Full news list
See our full news list.
COP26 deforestation pledge: Agreement is history repeating but could lead to significant progress this time around
By: Neil Vowles
Last updated: Tuesday, 2 November 2021
University of Sussex experts have been responding to the announcement from COP26 that more than 100 world leaders have promised to end and reverse deforestation by 2030.
The countries who have signed the pledge - including Canada, Brazil, Russia, China, Indonesia, the Democratic Republic of the Congo, the US and the UK (the full list is here) - cover around 85% of the world's forests.
The pledge includes almost £14bn ($19.2bn) of public and private funds.
Responding to the news, Dr Anthony Alexander and Dr Joanna Smallwood from the University of Sussex, co-authors of a recently published study into sustainable food production and consumption that addresses the threat of deforestation, say the declaration is welcome and includes important signatories such as China and Indonesia as well as pointing to the Sustainable Development Goals.
The experts call for the pledge to be backed up with requirements for companies to transparently and publicly declare the environmental impact in their operations and supply chains, and highlight the need for governments to set methods similar to accountancy standards to enable them to do so.
Dr Anthony Alexander, Lecturer in Operations Management at the University of Sussex Business School, said: "The support of countries with significant tropical forests, such as Indonesia, Congo and Peru and those with major buying power, including China, is welcome and suggests better management of forest frontier areas and a potential for global markets to move away from accepting products grown from deforested land.
“Currently, if markets such as the UK, EU or USA seek to restrict products grown on deforested land, producers can still sell those products elsewhere. If the declaration leads to a universal trend to constrain production from deforested land, that is significant.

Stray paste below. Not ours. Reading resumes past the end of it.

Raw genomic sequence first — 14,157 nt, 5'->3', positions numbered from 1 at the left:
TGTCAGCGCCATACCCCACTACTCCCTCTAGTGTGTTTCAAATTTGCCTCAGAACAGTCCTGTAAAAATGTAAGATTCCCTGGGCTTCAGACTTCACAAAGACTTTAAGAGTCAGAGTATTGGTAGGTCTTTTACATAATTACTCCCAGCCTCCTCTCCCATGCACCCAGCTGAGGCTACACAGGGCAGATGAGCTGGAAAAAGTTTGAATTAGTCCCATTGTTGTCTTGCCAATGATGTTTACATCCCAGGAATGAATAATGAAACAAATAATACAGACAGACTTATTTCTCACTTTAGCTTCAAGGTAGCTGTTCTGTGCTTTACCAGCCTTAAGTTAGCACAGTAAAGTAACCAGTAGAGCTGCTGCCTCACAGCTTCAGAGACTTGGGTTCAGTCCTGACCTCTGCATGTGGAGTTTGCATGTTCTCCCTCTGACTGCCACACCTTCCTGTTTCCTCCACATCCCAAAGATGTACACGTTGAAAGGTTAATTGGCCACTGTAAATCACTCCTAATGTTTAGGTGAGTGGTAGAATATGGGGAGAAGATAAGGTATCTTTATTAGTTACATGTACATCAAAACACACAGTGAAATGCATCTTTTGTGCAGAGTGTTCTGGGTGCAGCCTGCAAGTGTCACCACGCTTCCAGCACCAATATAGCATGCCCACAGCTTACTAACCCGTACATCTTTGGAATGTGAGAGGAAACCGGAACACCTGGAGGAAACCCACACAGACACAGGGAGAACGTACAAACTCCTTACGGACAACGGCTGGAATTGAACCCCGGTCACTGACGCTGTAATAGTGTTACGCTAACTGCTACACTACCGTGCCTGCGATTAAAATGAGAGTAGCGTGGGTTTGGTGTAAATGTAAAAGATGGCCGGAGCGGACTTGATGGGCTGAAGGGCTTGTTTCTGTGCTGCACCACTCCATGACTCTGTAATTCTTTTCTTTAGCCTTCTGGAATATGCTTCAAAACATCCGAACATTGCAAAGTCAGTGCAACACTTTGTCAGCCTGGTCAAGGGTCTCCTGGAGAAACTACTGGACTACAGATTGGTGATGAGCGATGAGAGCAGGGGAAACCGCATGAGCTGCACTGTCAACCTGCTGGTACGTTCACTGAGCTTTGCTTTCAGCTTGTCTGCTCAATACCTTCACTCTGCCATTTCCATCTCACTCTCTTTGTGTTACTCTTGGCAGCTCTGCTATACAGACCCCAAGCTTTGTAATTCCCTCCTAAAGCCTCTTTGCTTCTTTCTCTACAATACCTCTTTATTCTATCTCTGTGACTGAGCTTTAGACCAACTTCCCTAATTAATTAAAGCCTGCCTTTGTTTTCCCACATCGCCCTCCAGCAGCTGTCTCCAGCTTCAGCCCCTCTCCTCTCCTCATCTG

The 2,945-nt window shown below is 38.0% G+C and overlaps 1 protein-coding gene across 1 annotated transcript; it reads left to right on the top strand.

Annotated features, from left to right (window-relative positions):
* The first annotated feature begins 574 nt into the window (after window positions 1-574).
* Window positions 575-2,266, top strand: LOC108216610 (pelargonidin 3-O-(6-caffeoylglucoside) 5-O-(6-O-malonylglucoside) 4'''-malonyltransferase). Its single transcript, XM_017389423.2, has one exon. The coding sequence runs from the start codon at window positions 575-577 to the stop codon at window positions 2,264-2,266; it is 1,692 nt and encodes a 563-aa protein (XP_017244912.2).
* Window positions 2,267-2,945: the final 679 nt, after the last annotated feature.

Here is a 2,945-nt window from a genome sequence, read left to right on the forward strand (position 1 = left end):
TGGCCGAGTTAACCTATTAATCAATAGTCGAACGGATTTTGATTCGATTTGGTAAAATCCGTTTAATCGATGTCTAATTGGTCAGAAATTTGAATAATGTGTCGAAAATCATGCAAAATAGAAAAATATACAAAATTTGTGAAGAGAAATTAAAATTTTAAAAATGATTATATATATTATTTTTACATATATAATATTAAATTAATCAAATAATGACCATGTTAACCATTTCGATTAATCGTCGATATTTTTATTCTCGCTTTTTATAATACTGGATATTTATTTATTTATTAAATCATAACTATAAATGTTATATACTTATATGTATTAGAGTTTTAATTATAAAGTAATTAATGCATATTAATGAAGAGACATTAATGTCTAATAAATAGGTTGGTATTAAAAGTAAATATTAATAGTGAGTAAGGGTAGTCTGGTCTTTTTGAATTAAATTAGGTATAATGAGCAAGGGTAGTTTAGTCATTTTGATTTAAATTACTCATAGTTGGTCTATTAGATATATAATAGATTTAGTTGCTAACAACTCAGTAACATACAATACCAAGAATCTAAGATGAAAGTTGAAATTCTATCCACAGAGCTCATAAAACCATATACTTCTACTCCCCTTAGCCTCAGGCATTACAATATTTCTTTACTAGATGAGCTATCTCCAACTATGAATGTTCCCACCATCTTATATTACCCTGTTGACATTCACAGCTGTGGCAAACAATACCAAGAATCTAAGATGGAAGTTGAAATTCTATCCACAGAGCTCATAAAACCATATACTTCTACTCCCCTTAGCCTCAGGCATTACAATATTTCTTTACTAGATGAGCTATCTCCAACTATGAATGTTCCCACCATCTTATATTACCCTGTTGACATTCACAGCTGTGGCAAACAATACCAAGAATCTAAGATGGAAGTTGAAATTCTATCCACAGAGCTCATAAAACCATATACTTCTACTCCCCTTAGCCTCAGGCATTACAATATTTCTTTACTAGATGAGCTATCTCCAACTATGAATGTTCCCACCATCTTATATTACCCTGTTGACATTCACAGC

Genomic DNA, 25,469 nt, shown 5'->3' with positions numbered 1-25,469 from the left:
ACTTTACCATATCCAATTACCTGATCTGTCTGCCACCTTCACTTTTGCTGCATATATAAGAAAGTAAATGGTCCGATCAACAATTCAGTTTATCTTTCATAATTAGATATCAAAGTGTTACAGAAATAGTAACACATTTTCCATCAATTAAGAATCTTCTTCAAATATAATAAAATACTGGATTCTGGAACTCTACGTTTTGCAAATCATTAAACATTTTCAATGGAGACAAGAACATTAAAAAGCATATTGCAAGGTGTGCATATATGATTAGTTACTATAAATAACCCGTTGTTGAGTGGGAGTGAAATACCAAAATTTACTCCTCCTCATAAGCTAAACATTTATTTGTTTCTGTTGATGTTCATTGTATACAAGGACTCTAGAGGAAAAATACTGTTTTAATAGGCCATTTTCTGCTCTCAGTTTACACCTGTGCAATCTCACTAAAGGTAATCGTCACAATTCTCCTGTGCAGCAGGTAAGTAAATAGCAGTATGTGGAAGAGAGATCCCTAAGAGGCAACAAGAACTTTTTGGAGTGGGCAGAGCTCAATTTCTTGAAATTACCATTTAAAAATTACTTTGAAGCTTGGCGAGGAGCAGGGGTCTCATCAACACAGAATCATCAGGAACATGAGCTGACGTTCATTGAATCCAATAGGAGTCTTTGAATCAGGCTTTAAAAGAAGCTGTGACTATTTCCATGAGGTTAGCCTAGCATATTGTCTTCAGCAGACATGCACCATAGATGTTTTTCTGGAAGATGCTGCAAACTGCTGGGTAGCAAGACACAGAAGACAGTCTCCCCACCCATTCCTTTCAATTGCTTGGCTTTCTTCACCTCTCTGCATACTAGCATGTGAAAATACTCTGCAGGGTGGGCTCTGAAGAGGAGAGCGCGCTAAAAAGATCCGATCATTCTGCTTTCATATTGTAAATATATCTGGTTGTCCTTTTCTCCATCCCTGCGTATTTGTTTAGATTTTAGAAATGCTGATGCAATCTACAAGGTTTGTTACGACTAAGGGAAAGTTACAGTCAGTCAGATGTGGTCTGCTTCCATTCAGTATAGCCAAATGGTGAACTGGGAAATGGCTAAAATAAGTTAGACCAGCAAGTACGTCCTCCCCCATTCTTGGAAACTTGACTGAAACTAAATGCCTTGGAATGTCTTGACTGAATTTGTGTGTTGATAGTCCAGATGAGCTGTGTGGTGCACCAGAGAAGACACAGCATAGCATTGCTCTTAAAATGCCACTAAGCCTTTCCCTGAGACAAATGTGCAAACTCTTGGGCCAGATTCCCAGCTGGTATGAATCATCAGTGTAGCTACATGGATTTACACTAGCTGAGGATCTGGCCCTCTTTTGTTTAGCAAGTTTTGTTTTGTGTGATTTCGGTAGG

"The declaration may feel like a deja vu moment as a similar pledge, the United Nations New York Declaration on Forests (NYDF), was endorsed in 2014 to halt deforestation by 2030.
"Many businesses promised to eliminate deforestation from their supply chains but doing so has been challenging. Companies did not realise how little visibility they had over their upstream supply chains, especially for commodities such are blended from multiple locations before being exported. This makes traceability difficult. However, methods are improving, so declarations can help lead to changes in how these supply chains operate.
"A major challenge is that as the world population has grown, food demand has risen, and so governments have seen conversion of forest land to agriculture as a valid way to raise revenue and meet demand. Cutting deforestation therefore can be considered alongside the need to provide better diets for all, tackling both hunger and over-consumption.
"The UN Sustainable Development Goals provide a framework for balancing this wide range of issues, and businesses, governments and NGOs can support these by taking a strategic view of how best to meet these various competing demands of human welfare and environmental protection."
Dr Joanna Smallwood, Lecturer in Law at the University of Sussex, said: "A key challenge for governments will be how to approach forest protection and to balance conservation objectives with the needs of local communities to make a living. There is no easy answer.
"One option for countries is to designate more forest as formally protected areas, and then defend them from exploitation.
"Unless protected areas are enforced, it is not very meaningful, but such initiatives to halt deforestation happen alongside addressing the needs of the rural poor.
"In some countries, protected areas have been criticised as a system of 'fortress conservation' failing to account for the needs of local people.
"More inclusive approaches to ensure local people are not pushed out of forests and can play an active role in supporting forest conservation are important.
“Key actions needed to deliver on the pledge to halt deforestation include strengthening transparency and accountability mechanisms for non-state actors. For example, requiring companies to declare their exposure to 'forest risk commodities' in their supply chains (such as soy, palm, or beef) and related carbon footprint is one policy.
"Another is reforming international corporate reporting to include environmental social governance standards, to show how sustainable a company is, in ways that are independently auditable. Being able to account for the impact that international business has on the environment, such as deforestation, would be a significant means to achieve these goals."